Three “choice” modules are developed each week by instructors based on current news and research trends, and students have an option to pick which module they wish to complete for 8 weeks. “Peer” modules are then created by groups of students based on their own interest in addictions, guided by instructor input, and are offered to other students for four weeks. Blackboard was the canvas that allowed us to compile resources for each module.
Padlet is described as a digital bulletin board. This tool is highly intuitive for both creators and users. There are a variety of pre-made templates to choose from such as maps, timelines, wall posts, and even a chat function. All participants (ie. students) can contribute to the Padlet and all content is automatically saved and available for later reference. The platform also allows for files to be uploaded from a computer or the web. Instructors can search for Padlets from other users on a variety of topics for inspiration.
Blackboard Survey is an easy-to-use web-based survey tool that allows instructors to effectively collect student input in an engaging fashion. Similar to Qualtrics and SurveyMonkey, Blackboard Survey is available at many schools that employ the Blackboard learning platform, including the University of Rochester. Students can provide input on a wide variety of subject matter, complete attitude or personality inventories, or participate in icebreaker activities (e.g., get to know your classmates at the beginning of a course).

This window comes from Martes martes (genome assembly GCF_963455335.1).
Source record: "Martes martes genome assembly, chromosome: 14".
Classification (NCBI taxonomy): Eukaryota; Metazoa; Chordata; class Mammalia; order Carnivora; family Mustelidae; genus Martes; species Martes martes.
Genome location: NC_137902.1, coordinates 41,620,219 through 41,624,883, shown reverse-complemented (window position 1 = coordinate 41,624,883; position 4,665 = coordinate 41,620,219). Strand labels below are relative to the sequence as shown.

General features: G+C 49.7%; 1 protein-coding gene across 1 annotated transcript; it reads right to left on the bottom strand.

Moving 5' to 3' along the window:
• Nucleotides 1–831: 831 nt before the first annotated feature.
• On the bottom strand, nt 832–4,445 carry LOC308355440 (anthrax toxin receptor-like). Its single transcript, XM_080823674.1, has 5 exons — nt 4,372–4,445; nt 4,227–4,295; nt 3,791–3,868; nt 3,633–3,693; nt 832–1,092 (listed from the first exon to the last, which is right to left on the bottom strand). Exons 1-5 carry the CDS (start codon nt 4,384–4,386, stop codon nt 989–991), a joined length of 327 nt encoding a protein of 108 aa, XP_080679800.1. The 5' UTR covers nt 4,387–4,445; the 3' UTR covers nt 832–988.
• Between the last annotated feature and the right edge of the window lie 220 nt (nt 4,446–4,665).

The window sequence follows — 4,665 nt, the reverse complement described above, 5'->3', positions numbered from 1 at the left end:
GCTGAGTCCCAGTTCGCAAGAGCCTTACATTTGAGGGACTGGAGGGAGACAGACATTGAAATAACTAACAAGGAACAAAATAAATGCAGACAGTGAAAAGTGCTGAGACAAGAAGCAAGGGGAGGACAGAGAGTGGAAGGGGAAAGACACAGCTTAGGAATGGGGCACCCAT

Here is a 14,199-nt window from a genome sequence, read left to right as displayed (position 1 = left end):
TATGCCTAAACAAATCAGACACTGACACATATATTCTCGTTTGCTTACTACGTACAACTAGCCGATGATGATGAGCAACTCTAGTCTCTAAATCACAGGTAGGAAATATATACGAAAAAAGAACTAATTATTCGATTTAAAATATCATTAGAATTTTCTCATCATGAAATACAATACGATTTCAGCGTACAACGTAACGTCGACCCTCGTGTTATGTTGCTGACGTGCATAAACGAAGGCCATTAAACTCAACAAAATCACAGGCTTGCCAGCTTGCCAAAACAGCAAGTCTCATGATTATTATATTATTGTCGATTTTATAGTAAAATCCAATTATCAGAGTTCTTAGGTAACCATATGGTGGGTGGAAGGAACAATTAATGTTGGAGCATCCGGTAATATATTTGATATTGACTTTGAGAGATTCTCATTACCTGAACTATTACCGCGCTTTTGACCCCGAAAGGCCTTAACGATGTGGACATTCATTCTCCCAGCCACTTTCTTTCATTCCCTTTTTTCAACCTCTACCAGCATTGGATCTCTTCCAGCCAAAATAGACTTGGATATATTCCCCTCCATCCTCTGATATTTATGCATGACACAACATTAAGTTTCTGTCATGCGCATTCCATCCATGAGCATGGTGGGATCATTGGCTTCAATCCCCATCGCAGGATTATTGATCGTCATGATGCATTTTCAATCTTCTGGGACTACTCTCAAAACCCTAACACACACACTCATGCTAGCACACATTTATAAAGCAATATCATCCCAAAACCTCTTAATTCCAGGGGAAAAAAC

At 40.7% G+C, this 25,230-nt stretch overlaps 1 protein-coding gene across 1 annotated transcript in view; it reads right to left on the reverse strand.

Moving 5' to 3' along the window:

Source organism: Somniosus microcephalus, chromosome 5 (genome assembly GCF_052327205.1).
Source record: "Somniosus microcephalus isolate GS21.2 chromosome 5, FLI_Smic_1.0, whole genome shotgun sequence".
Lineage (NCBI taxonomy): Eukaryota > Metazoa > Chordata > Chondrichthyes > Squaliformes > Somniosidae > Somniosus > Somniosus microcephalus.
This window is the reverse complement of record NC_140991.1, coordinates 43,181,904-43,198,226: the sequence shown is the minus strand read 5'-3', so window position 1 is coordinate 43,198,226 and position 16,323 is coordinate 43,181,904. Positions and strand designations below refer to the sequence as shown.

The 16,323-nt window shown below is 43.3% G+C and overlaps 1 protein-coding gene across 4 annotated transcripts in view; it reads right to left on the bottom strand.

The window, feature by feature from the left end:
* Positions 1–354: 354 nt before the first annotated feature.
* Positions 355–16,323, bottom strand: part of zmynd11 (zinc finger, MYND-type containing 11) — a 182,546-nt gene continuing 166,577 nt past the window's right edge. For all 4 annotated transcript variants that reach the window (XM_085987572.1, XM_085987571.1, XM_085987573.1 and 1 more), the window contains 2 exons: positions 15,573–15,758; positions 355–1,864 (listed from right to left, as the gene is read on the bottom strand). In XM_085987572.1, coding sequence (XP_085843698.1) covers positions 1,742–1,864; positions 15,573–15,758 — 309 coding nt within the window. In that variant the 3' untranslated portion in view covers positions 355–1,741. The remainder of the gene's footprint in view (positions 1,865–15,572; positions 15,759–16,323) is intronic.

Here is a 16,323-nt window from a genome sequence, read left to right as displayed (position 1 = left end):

Visual Molecular Dynamics (VMD) is an open-source program designed for modeling, visualization and analysis of biological molecules such as proteins, nucleic acids, etc. It is also a tool to view and analyze the results of molecular dynamic simulations.
Yellowdig is a social media-like discussion board that can be used to supplement your Blackboard course. It offers a more social experience for students and faculty by allowing participants to “like” and “love” each other’s posts, and offers a game-like experience by offering points for weekly activity in the discussion board. The faculty member can set up the board to provide topics for students to assign to posts, with points based on different activities (posts, comments, receipt of comments, etc.). Students earn points as they post and comment, setting up an environment that encourages interaction and learning.